Williamson also recalled a time when he received European football cleats from his father one Christmas when he actually preferred his grandmother’s sewing machine — which he eventually received later on. When he did, he started making dresses for his girlfriends that he dated at the time. “They love their tartan shorts, and leopard-printed bikinis — I was very popular with the girls.” said Williamson.
Williamson, who launched the 20-piece range with Duresta at Liberty, spoke about his focus on lifestyle. “It’s such an important project for me,” said Williamson. “It’s lifestyle and furniture and all these different are a very natural extension of what I’ve done in the last 20 years. I’ve focused mainly on fashion, but I’ve always tinkered with lifestyle. I made rugs for The Rug Company, made rugs for Habitat, made bars of soap and candles back in the day. So I’ve always been concerned and interested in a 360-degree approach. I don’t think I’ve ever really been a hard-core fashion designer, I think I’m more lifestyle and I’m much more comfortable saying that now, and so, when Duresta came on board, it was such an easy tick for me because it’s such a fantastic brand. They have real history, passion and craftsmanship at their core, and I love that. I love seeing things that we made. I love seeing processes. I love seeing the process of the sketched, finished product like a chair and table. I thought fashion was bad enough, but it’s super complex. I think anyone could be amazed to see what’s inside that chair and the amount of stages and the amount of people it requires. My job is quite small compared to that.”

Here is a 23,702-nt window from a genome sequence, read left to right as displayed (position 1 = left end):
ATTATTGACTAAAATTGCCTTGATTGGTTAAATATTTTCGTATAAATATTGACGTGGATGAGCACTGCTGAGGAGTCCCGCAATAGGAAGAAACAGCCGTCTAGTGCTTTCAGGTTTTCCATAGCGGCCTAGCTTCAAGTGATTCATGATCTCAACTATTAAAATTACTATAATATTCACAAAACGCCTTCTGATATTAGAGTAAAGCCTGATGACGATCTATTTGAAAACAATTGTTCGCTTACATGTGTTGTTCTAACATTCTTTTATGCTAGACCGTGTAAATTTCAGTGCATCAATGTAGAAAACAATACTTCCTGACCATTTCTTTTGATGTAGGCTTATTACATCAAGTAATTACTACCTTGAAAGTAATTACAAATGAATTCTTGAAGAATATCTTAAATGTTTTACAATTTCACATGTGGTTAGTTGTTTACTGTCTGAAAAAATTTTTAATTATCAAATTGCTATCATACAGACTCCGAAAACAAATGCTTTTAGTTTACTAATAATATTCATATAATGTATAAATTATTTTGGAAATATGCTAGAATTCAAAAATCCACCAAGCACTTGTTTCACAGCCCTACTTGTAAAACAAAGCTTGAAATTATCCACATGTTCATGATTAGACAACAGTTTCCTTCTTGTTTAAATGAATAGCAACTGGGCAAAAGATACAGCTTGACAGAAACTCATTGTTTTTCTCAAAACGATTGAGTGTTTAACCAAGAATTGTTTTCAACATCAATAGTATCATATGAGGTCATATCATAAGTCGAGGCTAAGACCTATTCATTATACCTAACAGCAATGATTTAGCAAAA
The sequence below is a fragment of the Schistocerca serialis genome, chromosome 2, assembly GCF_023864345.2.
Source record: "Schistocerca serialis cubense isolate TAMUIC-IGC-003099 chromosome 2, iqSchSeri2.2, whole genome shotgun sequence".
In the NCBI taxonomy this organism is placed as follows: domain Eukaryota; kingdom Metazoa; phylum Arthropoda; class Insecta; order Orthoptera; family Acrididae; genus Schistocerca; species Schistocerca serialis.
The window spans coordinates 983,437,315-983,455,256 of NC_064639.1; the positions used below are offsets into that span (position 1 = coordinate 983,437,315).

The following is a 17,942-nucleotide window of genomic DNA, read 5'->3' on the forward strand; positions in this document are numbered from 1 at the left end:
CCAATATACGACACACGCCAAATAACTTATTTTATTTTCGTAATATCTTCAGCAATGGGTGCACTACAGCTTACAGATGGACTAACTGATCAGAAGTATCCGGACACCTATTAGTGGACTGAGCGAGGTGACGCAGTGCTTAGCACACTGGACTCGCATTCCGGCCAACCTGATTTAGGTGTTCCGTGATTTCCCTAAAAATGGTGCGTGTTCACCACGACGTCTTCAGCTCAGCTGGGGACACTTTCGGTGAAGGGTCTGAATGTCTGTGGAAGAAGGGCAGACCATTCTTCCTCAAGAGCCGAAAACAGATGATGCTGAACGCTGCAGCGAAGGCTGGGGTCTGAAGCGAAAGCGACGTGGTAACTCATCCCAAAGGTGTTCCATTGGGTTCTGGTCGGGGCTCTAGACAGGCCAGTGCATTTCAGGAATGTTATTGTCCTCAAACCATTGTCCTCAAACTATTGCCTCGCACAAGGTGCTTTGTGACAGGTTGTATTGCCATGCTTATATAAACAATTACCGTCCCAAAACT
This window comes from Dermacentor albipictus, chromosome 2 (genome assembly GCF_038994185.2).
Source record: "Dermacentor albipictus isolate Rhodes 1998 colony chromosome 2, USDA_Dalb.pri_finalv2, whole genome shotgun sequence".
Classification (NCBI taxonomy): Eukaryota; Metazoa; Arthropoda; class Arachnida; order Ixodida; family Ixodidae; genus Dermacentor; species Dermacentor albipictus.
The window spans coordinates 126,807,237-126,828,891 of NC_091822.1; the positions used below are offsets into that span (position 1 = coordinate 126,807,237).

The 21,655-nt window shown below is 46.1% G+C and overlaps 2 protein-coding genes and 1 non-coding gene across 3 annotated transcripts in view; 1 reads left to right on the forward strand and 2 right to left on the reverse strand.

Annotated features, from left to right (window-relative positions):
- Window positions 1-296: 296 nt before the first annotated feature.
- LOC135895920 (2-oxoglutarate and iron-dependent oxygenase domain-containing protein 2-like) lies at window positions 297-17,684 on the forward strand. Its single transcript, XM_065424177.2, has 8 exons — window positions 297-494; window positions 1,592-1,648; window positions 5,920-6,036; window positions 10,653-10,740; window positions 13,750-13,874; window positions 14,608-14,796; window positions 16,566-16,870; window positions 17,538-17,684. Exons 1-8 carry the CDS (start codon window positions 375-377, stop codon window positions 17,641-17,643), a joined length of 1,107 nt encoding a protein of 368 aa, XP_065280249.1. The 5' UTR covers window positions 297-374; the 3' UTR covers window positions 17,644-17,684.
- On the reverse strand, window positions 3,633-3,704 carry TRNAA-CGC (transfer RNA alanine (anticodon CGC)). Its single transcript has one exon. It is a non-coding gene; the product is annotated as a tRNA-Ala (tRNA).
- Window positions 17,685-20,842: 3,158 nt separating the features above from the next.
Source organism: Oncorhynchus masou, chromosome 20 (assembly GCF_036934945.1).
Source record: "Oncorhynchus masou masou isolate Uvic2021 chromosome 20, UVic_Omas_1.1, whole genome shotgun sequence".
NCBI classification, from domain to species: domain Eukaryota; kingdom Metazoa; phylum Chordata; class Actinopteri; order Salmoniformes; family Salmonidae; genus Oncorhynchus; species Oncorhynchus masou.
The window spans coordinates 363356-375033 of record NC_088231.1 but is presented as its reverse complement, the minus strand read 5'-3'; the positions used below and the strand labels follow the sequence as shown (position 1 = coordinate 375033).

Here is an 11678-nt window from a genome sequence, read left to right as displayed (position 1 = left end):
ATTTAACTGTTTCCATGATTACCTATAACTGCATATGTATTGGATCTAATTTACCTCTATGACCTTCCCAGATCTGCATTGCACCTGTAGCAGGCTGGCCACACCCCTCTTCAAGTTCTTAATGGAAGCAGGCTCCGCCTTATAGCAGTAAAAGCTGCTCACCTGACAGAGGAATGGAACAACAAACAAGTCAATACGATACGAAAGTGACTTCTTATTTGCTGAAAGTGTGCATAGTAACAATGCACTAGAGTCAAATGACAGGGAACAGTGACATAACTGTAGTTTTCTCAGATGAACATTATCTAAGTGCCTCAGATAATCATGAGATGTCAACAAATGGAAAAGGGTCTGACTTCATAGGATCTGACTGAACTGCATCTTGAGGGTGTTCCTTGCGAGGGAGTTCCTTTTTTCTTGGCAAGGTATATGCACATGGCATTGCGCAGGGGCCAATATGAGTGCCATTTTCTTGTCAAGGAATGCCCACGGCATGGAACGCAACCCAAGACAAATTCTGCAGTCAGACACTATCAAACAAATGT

When comparing furniture design to clothing design, Williamson noted he is hands-on. “There is a similar thought process,” said Williamson. “It is a similar sort of logic to the design process, but I’m no expert in furniture making, I’m no more expert than I am in making cars or trainers or whatever, but that doesn’t make me scared, I still want do it. I still have my desire to do it. I’m going to bring my expertise which I think is about a certain essence, a certain look, a color, a pattern, a texture, and I’m going to rely on Duresta to combine — it’s very 50-50. They’ve got their skill set and I’ve got mine, and if we can both merge them together, that’s how it works.”
The designer noted an unglamorous part of his job is the “tug between creativity and commerce.” “It just exists,” said Williamson. “It’s making things that I want to make, and then hoping that it can sustain a business, the staff and the cost to run a business. The fact that what you do creatively has to work really, and I’ve become better at it, and I think now I have the online operation, I get feedback from many customers and I read it, learn from it and I educate myself.”
Williamson noted that the fashion industry is evolving. “Right now, it’s in a real shift,” said Williamson. “I think everything is a bit up in the air right now. There was a roundtable meeting the last couple of days, with the BFC, and it was very interesting who they invited to that meeting, who they considered to be pioneers of this new movement into this new sort of social, online world, and that was myself, and Giles Deacon, and Christopher Bailey from Burberry, and a couple of others, who were all kind of starting to love the trend of fashion shows. For years it has been fashion show, and then six months when the clothes land in store. But now of course everyone is seeing the show on the day, so to wait six months again…But this phrase that’s being handed about, ‘buy-now-wear-now’ that’s kind of the new thing.”